By Lauri Stevens, Department Chair, Web Design & Interactive Media, The New England Institute of Art, Boston, Massachusetts; and Principal at LAwS Communications
ocial media tools offer police departments a way to listen to their citizens and hear what is being said about the department, crime, the quality of life, and events. They also offer the department the ability to shape the conversation. With a well-planned strategy for using social media tools, departments can actually increase control of their reputation.
Law enforcement agencies are gradually coming to use social media tools, but some still find it strange. Social media refers to the Internet-based tools that people use to interact with each other. Making sense of all the available Internet tools and methods can seem daunting, but with a little knowledge, a strategy, a department policy, and some determination, law enforcement agencies stand to gain significant benefits by putting their departments into the world of Web 2.0.
In London, England, during the G20 protests in April 2009, journalists used Twitter to report what was happening among the crowd. The British police learned from this experience. Later that year at an English Defence League protest in Birmingham, the police used Twitter to talk to protesters and point them to the department’s Web site and YouTube sites. Those sites featured officers telling the protesters the tactics the police would be using and also informing the protesters where they could peacefully protest.1
Implementing a social media plan has nine steps:
1. Have a Strategy
Plan which tools (Twitter, Facebook, WordPress, MySpace, YouTube, blogs, message boards, podcasts, Ning, Blip.tv, and so on) to use and how to use them. Each tool has its own attributes, advantages, and disadvantages, so use more than one.
Determine who will be responsible for managing these tools and how many hours to allot for the work. It is essential to plan how to use the tools to enhance the department’s message and how the tools will relate to each other. Establish measurements and benchmarks to measure achievement. Develop a timeline for rolling out the new media and have a plan for training all officers on the new media.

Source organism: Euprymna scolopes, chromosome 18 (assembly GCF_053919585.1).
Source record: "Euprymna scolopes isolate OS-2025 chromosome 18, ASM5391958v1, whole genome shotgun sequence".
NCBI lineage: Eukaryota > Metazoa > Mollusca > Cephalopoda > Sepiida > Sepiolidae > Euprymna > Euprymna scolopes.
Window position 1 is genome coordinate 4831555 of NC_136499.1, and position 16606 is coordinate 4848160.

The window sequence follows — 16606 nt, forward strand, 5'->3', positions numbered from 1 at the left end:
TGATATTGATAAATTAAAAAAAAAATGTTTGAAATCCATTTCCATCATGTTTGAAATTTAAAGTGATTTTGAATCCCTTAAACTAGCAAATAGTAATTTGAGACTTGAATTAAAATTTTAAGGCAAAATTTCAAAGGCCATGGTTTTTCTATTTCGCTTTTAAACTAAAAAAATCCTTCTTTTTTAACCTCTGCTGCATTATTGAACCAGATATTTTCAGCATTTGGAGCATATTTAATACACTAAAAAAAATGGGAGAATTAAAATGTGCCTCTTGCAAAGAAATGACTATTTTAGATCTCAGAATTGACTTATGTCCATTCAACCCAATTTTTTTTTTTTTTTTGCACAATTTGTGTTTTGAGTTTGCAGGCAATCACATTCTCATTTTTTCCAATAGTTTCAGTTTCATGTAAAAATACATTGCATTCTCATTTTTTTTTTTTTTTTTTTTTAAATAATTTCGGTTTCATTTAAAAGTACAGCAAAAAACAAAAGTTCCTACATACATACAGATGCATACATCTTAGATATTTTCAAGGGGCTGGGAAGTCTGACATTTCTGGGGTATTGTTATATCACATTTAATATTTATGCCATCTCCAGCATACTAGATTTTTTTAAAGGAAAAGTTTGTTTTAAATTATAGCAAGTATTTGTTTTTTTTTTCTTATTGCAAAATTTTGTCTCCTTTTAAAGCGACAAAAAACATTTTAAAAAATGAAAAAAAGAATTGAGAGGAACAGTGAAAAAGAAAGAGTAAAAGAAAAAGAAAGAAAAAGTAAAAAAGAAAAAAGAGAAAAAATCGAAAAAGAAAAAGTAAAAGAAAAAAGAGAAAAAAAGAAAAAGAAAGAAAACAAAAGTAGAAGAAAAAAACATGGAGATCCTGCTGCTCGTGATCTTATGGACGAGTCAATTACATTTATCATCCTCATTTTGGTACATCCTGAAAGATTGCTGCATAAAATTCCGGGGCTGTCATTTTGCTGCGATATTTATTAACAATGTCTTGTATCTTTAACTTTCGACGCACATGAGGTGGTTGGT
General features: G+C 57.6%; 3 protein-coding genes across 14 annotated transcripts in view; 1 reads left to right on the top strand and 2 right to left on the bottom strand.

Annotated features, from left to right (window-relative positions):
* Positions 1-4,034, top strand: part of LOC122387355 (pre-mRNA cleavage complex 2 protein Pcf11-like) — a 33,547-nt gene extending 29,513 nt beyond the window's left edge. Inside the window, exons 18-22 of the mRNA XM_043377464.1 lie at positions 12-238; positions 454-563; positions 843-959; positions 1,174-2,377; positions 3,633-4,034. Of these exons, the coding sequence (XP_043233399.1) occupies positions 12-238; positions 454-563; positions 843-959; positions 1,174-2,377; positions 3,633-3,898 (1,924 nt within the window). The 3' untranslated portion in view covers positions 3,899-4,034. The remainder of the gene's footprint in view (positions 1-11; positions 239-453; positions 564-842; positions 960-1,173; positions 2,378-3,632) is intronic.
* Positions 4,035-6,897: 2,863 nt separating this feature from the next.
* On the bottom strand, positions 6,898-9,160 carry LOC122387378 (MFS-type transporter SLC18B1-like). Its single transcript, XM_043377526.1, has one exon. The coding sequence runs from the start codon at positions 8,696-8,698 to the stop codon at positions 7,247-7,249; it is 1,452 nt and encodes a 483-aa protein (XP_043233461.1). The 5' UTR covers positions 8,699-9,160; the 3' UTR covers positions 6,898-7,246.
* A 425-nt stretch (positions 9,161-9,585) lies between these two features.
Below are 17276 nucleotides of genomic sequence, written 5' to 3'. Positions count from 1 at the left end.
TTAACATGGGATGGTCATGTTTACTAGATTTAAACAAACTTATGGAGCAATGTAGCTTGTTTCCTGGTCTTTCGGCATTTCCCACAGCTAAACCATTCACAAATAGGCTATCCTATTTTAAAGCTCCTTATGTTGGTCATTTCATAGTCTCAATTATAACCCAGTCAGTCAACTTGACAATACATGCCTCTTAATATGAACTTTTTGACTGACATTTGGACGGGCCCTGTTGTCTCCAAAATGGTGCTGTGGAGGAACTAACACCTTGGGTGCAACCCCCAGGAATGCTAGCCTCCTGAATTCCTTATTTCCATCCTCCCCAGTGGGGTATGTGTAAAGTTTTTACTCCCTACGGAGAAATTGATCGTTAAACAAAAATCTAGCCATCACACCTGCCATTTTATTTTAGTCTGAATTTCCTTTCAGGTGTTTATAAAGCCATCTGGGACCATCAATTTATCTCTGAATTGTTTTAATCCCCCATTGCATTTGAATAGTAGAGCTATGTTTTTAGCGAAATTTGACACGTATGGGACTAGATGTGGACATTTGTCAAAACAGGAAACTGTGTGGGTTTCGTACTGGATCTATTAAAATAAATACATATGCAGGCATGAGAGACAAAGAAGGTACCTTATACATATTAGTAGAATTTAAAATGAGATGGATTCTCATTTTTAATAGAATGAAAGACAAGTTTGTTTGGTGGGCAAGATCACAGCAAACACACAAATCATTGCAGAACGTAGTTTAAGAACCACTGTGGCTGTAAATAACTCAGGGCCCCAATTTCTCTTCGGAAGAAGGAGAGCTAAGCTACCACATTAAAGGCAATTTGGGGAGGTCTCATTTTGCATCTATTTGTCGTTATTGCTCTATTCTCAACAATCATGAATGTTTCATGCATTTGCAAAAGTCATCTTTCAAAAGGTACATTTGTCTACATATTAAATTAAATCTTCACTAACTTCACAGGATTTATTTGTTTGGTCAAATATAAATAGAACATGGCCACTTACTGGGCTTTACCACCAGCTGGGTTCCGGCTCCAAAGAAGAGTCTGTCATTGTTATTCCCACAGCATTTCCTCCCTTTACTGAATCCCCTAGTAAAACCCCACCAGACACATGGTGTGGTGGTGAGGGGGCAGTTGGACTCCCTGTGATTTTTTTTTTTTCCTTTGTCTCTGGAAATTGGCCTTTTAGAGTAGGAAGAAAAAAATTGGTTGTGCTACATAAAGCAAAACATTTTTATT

2. Create a Department Policy
A social media policy is essential, due to the legal risks and management concerns associated with participating in social media. To work, Web 2.0 must be interactive and, hence, will encounter some unexpected risks. For example, if an advertisement shows up on a department’s fan page, how does the department avoid the implied product endorsement? How should the department handle rude or libelous comments? Are friends or fans of the department’s sites online information subject to open-records laws?
Some models are available to assist police departments. The state of Utah has a comprehensive set of guidelines for using its 27 blogs, over 100 Twitter accounts, and more than 860 online services.2 Governing.com reports that the federal government has reached agreement with Facebook, YouTube, Flckr, Vimeo, and blip.tv, resolving the federal agencies’ concerns about liability, endorsement, freedom of information, and governing laws.3 Also, the National Association of State Chief Information Officers is creating guidelines for governments.
Encourage officers to use department-sanctioned social media tools. It is important to issue guidelines describing what is acceptable on the department’s sites, as well as guidelines outlining how officers should behave on non-department-sanctioned social media applications.
3. Assign Staff
While these tools cost nothing to use, the cost of assigning personnel to manage and work with the tools remains. Despite the cost, the more individuals in the department working the media tools each day and posting interesting, relevant, and timely information, the better the results.
Someone has to maintain the content flow. Fans or followers need to know the department is serious about giving them useful information. At a minimum, one person overseeing the entire program needs to plan, depending on department size, one to four hours per day, spread over the day—including weekends—to monitor and manage the content going through the department’s social media program. That does not necessarily mean that person is the same one who creates all the content. Ideally, other officers at all levels will post content.
4. Technology Is Not the Answer
The site or tool must be about the content. The department should engage in social media only when it can regularly provide content. Until then, it is best to wait. Just being on any of these platforms is not enough. As cool as the technologies are, it always comes back to the content.
5. Abandon Fear
One of law enforcement’s biggest concerns about social media tools is that too much information about the department will get out. However, using social media tools allows the department’s voice to be heard, revealing the agency’s personality and culture from the inside. For example, the Bellevue, Nebraska, Police Department shares information via Twitter, Facebook, and other social media sites. The department encourages the school resource officers and detectives to keep up with the department’s networking sites. The officers know that functioning effectively means they must be able to communicate as fast as they can by whatever means possible. All 93 police officers in Bellevue can tweet. “It’s neat for citizens to see that their cop is actually human,” reports Chief John Stacey.4